A new research by Symantec reveals a Media File Jacking flaw affecting WhatsApp and Telegram for Android.
WhatsApp and Telegram media files could be manipulated by malicious actors according to Symantec’s Modern OS Security team. The security flaw, dubbed “Media File Jacking”, affects WhatsApp for Android by default, and Telegram for Android if certain features are enabled. It stems from the lapse in time between when media files received through the apps are written to the disk, and when they are loaded in the apps’ chat user interface (UI) for users to consume. This critical time lapse presents an opportunity for malicious actors to intervene and manipulate media files without the user’s knowledge. If the security flaw is exploited, a malicious attacker could misuse and manipulate sensitive information such as personal photos and videos, corporate documents, invoices, and voice memos. Attackers could take advantage of the relations of trust between a sender and a receiver when using these IM apps for personal gain or to wreak havoc.
The threat is concerning in light of the common perception that the new generation of IM apps is immune to content manipulation and privacy risks, thanks to the utilization of security mechanisms such as end-to-end encryption. Users generally trust IM apps such as WhatsApp and Telegram to protect the integrity of both the identity of the sender and the message content itself. However, no code is immune to security vulnerabilities. While end-to-end encryption is an effective mechanism to ensure the integrity of communications, it isn’t enough if app-level vulnerabilities exist in the code. The researchers found demonstrates is that attackers may be able to successfully manipulate media files by taking advantage of logical flaws in the apps, that occur before and/or after the content is encrypted in transit.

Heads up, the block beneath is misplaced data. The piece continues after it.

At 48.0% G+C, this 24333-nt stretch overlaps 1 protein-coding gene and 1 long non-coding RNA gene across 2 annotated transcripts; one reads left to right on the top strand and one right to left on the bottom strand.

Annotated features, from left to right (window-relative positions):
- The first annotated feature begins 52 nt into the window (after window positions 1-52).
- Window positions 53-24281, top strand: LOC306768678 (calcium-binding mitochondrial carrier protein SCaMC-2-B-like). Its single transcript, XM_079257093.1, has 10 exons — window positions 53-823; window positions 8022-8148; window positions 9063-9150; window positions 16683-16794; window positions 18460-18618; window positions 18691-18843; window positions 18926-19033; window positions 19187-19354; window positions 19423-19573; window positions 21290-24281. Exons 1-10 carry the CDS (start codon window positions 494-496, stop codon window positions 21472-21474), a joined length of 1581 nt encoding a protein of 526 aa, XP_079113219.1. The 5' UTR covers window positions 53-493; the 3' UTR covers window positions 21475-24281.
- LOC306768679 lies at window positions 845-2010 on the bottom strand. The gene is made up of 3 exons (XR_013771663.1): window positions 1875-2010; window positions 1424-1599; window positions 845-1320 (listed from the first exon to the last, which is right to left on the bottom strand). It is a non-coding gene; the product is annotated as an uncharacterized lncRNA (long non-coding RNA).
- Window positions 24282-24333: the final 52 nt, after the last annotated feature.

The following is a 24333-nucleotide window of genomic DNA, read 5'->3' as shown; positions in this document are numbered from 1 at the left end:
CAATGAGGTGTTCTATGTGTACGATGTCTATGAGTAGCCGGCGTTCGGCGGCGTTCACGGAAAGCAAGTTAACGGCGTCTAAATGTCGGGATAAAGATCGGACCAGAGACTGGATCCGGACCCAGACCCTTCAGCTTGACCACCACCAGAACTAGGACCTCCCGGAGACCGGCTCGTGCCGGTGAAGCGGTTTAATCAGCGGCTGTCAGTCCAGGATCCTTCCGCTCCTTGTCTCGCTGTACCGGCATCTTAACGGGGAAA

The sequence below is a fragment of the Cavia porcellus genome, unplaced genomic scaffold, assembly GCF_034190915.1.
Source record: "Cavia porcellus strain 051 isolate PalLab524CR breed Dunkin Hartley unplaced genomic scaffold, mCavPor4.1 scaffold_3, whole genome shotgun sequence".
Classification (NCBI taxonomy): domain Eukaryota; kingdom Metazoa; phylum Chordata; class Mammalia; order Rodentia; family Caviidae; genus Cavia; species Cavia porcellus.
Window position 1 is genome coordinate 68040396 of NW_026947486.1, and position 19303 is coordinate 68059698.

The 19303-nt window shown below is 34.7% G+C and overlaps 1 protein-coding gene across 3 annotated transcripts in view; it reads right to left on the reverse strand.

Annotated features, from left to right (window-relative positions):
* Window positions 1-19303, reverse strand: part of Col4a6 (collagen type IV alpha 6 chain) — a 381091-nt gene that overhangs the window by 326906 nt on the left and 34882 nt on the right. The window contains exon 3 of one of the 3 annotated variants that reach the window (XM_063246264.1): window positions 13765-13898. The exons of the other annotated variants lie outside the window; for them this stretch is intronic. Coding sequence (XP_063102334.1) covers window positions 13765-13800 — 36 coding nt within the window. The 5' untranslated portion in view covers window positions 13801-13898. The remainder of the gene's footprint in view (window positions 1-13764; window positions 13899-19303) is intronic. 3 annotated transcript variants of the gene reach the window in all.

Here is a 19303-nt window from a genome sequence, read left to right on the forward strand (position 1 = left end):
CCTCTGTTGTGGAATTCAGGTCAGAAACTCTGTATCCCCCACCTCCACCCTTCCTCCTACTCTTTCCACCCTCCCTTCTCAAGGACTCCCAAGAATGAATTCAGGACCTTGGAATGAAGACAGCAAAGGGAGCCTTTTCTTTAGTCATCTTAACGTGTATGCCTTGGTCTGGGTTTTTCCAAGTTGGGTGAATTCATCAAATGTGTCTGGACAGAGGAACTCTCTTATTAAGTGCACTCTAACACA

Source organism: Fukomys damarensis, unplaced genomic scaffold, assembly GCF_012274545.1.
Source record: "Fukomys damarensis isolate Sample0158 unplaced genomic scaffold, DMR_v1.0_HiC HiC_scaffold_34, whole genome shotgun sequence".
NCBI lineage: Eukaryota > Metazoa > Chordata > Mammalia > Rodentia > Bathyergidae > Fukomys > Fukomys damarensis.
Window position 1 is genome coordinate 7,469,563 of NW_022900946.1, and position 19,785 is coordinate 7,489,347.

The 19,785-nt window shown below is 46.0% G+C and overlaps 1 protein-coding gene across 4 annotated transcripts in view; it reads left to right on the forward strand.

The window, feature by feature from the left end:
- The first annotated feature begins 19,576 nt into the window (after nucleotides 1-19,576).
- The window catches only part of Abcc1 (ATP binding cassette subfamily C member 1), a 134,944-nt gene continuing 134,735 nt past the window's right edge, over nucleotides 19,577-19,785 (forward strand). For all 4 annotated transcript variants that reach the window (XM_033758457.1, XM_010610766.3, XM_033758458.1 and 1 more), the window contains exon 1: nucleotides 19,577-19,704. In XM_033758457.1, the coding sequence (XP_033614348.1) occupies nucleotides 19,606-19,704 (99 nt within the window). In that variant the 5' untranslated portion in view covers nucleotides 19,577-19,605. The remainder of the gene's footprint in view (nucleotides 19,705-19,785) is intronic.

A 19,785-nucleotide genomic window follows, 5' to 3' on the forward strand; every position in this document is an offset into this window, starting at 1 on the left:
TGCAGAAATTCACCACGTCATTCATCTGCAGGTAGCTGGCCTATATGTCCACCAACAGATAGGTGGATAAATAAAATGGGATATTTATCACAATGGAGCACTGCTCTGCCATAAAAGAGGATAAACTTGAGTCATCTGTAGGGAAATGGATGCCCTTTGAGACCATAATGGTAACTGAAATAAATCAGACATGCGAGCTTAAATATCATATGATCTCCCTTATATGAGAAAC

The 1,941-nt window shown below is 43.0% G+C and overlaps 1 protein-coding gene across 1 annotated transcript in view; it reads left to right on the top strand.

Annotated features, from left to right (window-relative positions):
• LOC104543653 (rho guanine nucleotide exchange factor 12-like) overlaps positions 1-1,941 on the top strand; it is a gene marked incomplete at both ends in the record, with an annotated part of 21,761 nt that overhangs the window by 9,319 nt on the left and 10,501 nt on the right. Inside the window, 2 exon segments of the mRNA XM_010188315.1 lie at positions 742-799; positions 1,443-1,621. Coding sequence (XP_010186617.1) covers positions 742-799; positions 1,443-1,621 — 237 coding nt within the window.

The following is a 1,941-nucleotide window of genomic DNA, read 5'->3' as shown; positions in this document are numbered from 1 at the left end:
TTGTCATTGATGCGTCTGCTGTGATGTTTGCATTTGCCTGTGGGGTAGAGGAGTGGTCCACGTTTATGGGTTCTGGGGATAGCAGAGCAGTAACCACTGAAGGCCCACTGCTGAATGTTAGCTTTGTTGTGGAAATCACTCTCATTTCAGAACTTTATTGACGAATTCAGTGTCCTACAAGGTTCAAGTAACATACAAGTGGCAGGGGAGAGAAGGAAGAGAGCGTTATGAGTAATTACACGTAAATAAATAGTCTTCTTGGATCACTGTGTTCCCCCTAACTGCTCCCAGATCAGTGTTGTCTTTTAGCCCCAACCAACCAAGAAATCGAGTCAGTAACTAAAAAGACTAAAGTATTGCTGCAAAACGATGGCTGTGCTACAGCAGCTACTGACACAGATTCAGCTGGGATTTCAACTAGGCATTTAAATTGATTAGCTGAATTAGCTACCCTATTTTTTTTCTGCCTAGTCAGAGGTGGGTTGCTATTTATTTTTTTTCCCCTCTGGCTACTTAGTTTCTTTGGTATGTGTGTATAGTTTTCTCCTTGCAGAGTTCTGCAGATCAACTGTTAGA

By default, WhatsApp stores media files received by a device in external storage, in the following path: /storage/emulated/0/WhatsApp/Media/. In Telegram, if a user enables the “Save to Gallery” feature, under the assumption that this is safe and without understanding its indirect ramifications, Telegram will similarly store files in: /storage/emulated/0/Telegram/. Both are public directories. The apps load the received files from the public directories for users to see in the chat interface, when they enter the relevant chat.
The fact that files are stored in, and loaded from, external storage without proper security mechanisms, allows other apps with write-to-external storage permission to risk the integrity of the media files.
The researchers found that in the time between when files are first received on a device and written to the disk, and when they are loaded for users to consume via the apps, the ideal opportunity for exploitation arises: malware can instantaneously analyze and manipulate the files (or just replace them with the attacker’s chosen files) for malicious gain.
Additionally, data can be manipulated on WhatsApp both when sending files - meaning the attack is launched on the sender’s device - and when receiving files - with the attack happening on the receiving device.
The researchers proved that an app downloaded by a user can manipulate personal photos in near-real time and without the victim knowing. The app runs in the background and performs a Media File Jacking attack while the victim uses WhatsApp. It monitors for photos received through the IM app, identifies faces in the photos, and replaces them with something else, such as other faces or objects.
In one of the most damaging Media File Jacking attacks, a malicious actor could manipulate an invoice sent by a vendor to a customer, to trick the customer into making a payment to an illegitimate account.